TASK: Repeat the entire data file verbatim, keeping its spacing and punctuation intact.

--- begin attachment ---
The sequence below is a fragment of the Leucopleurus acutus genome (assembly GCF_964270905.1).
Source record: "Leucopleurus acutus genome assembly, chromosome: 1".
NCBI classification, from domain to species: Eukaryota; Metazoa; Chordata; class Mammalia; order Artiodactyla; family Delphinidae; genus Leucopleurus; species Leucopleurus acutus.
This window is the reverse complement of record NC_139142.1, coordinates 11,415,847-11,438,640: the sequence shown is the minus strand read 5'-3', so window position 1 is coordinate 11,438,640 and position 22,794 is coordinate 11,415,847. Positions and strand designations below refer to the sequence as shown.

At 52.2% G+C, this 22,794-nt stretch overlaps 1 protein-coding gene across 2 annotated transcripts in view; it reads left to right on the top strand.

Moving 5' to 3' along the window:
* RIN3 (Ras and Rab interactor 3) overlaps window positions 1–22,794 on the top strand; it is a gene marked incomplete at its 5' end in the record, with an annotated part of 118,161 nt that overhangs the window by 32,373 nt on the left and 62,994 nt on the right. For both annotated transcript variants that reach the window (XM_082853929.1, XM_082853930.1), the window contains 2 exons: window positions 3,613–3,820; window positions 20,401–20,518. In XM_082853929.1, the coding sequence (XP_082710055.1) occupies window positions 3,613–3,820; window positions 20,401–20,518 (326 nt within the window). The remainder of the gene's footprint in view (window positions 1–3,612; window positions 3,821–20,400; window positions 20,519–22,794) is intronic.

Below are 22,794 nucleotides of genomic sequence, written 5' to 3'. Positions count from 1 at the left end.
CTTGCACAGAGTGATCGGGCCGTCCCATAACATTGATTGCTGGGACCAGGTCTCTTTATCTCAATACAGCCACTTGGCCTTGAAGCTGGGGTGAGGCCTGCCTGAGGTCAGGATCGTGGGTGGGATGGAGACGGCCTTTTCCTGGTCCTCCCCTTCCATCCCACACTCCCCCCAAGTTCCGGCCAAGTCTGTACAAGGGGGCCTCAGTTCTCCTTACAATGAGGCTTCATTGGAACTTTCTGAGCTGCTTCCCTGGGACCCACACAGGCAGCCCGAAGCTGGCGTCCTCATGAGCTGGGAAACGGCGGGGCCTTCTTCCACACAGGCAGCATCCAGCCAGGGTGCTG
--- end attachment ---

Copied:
The sequence below is a fragment of the Leucopleurus acutus genome (assembly GCF_964270905.1).
Source record: "Leucopleurus acutus genome assembly, chromosome: 1".
NCBI classification, from domain to species: Eukaryota; Metazoa; Chordata; class Mammalia; order Artiodactyla; family Delphinidae; genus Leucopleurus; species Leucopleurus acutus.
This window is the reverse complement of record NC_139142.1, coordinates 11,415,847-11,438,640: the sequence shown is the minus strand read 5'-3', so window position 1 is coordinate 11,438,640 and position 22,794 is coordinate 11,415,847. Positions and strand designations below refer to the sequence as shown.

At 52.2% G+C, this 22,794-nt stretch overlaps 1 protein-coding gene across 2 annotated transcripts in view; it reads left to right on the top strand.

Moving 5' to 3' along the window:
* RIN3 (Ras and Rab interactor 3) overlaps window positions 1–22,794 on the top strand; it is a gene marked incomplete at its 5' end in the record, with an annotated part of 118,161 nt that overhangs the window by 32,373 nt on the left and 62,994 nt on the right. For both annotated transcript variants that reach the window (XM_082853929.1, XM_082853930.1), the window contains 2 exons: window positions 3,613–3,820; window positions 20,401–20,518. In XM_082853929.1, the coding sequence (XP_082710055.1) occupies window positions 3,613–3,820; window positions 20,401–20,518 (326 nt within the window). The remainder of the gene's footprint in view (window positions 1–3,612; window positions 3,821–20,400; window positions 20,519–22,794) is intronic.

Below are 22,794 nucleotides of genomic sequence, written 5' to 3'. Positions count from 1 at the left end.
CTTGCACAGAGTGATCGGGCCGTCCCATAACATTGATTGCTGGGACCAGGTCTCTTTATCTCAATACAGCCACTTGGCCTTGAAGCTGGGGTGAGGCCTGCCTGAGGTCAGGATCGTGGGTGGGATGGAGACGGCCTTTTCCTGGTCCTCCCCTTCCATCCCACACTCCCCCCAAGTTCCGGCCAAGTCTGTACAAGGGGGCCTCAGTTCTCCTTACAATGAGGCTTCATTGGAACTTTCTGAGCTGCTTCCCTGGGACCCACACAGGCAGCCCGAAGCTGGCGTCCTCATGAGCTGGGAAACGGCGGGGCCTTCTTCCACACAGGCAGCATCCAGCCAGGGTGCTG